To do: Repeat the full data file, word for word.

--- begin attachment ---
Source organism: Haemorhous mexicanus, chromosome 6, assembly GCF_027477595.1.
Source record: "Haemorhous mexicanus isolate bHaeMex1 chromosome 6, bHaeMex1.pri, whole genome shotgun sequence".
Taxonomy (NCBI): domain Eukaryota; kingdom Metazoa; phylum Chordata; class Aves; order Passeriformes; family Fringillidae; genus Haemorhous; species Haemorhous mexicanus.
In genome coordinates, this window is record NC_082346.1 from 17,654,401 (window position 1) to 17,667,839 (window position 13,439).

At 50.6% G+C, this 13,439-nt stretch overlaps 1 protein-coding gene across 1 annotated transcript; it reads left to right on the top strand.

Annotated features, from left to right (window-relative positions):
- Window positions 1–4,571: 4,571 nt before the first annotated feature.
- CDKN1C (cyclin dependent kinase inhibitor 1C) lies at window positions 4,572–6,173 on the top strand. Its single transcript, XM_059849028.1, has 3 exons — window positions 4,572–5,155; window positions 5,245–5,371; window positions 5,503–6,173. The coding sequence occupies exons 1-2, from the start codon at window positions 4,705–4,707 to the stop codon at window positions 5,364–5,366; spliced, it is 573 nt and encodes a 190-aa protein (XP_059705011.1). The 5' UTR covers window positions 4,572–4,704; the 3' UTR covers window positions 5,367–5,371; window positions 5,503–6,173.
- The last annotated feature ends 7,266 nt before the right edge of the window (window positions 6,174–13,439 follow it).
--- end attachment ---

Source organism: Haemorhous mexicanus, chromosome 6, assembly GCF_027477595.1.
Source record: "Haemorhous mexicanus isolate bHaeMex1 chromosome 6, bHaeMex1.pri, whole genome shotgun sequence".
Taxonomy (NCBI): domain Eukaryota; kingdom Metazoa; phylum Chordata; class Aves; order Passeriformes; family Fringillidae; genus Haemorhous; species Haemorhous mexicanus.
In genome coordinates, this window is record NC_082346.1 from 17,654,401 (window position 1) to 17,667,839 (window position 13,439).

At 50.6% G+C, this 13,439-nt stretch overlaps 1 protein-coding gene across 1 annotated transcript; it reads left to right on the top strand.

Annotated features, from left to right (window-relative positions):
- Window positions 1–4,571: 4,571 nt before the first annotated feature.
- CDKN1C (cyclin dependent kinase inhibitor 1C) lies at window positions 4,572–6,173 on the top strand. Its single transcript, XM_059849028.1, has 3 exons — window positions 4,572–5,155; window positions 5,245–5,371; window positions 5,503–6,173. The coding sequence occupies exons 1-2, from the start codon at window positions 4,705–4,707 to the stop codon at window positions 5,364–5,366; spliced, it is 573 nt and encodes a 190-aa protein (XP_059705011.1). The 5' UTR covers window positions 4,572–4,704; the 3' UTR covers window positions 5,367–5,371; window positions 5,503–6,173.
- The last annotated feature ends 7,266 nt before the right edge of the window (window positions 6,174–13,439 follow it).